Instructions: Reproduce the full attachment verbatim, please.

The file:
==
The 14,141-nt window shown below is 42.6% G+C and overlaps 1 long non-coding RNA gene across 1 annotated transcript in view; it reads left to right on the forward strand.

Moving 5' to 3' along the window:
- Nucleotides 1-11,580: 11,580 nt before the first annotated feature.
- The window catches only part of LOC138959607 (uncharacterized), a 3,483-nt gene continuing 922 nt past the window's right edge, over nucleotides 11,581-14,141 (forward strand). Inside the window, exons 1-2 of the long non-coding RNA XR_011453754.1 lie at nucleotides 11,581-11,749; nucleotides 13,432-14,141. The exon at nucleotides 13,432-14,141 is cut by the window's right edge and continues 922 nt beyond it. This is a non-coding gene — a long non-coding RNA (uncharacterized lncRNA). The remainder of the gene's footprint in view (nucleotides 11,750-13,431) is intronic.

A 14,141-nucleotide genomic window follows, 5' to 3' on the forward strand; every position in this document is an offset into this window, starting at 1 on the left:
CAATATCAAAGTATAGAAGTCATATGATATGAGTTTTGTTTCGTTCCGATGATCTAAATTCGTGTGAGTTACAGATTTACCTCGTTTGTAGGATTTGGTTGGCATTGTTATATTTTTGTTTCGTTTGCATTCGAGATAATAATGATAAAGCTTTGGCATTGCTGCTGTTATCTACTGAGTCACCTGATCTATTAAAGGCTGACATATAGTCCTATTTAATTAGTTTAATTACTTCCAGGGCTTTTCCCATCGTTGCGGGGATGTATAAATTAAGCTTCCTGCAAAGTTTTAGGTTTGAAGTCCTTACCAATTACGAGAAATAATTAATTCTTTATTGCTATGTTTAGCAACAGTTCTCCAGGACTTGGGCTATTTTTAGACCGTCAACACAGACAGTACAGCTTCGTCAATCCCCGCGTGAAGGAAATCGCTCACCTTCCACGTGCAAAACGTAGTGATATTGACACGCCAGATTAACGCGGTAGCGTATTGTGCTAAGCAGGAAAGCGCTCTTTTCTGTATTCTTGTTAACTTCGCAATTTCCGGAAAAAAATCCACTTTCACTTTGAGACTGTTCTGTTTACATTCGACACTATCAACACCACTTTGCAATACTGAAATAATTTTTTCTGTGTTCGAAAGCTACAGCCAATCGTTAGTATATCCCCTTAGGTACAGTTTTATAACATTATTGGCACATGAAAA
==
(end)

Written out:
The 14,141-nt window shown below is 42.6% G+C and overlaps 1 long non-coding RNA gene across 1 annotated transcript in view; it reads left to right on the forward strand.

Moving 5' to 3' along the window:
- Nucleotides 1-11,580: 11,580 nt before the first annotated feature.
- The window catches only part of LOC138959607 (uncharacterized), a 3,483-nt gene continuing 922 nt past the window's right edge, over nucleotides 11,581-14,141 (forward strand). Inside the window, exons 1-2 of the long non-coding RNA XR_011453754.1 lie at nucleotides 11,581-11,749; nucleotides 13,432-14,141. The exon at nucleotides 13,432-14,141 is cut by the window's right edge and continues 922 nt beyond it. This is a non-coding gene — a long non-coding RNA (uncharacterized lncRNA). The remainder of the gene's footprint in view (nucleotides 11,750-13,431) is intronic.

A 14,141-nucleotide genomic window follows, 5' to 3' on the forward strand; every position in this document is an offset into this window, starting at 1 on the left:
CAATATCAAAGTATAGAAGTCATATGATATGAGTTTTGTTTCGTTCCGATGATCTAAATTCGTGTGAGTTACAGATTTACCTCGTTTGTAGGATTTGGTTGGCATTGTTATATTTTTGTTTCGTTTGCATTCGAGATAATAATGATAAAGCTTTGGCATTGCTGCTGTTATCTACTGAGTCACCTGATCTATTAAAGGCTGACATATAGTCCTATTTAATTAGTTTAATTACTTCCAGGGCTTTTCCCATCGTTGCGGGGATGTATAAATTAAGCTTCCTGCAAAGTTTTAGGTTTGAAGTCCTTACCAATTACGAGAAATAATTAATTCTTTATTGCTATGTTTAGCAACAGTTCTCCAGGACTTGGGCTATTTTTAGACCGTCAACACAGACAGTACAGCTTCGTCAATCCCCGCGTGAAGGAAATCGCTCACCTTCCACGTGCAAAACGTAGTGATATTGACACGCCAGATTAACGCGGTAGCGTATTGTGCTAAGCAGGAAAGCGCTCTTTTCTGTATTCTTGTTAACTTCGCAATTTCCGGAAAAAAATCCACTTTCACTTTGAGACTGTTCTGTTTACATTCGACACTATCAACACCACTTTGCAATACTGAAATAATTTTTTCTGTGTTCGAAAGCTACAGCCAATCGTTAGTATATCCCCTTAGGTACAGTTTTATAACATTATTGGCACATGAAAA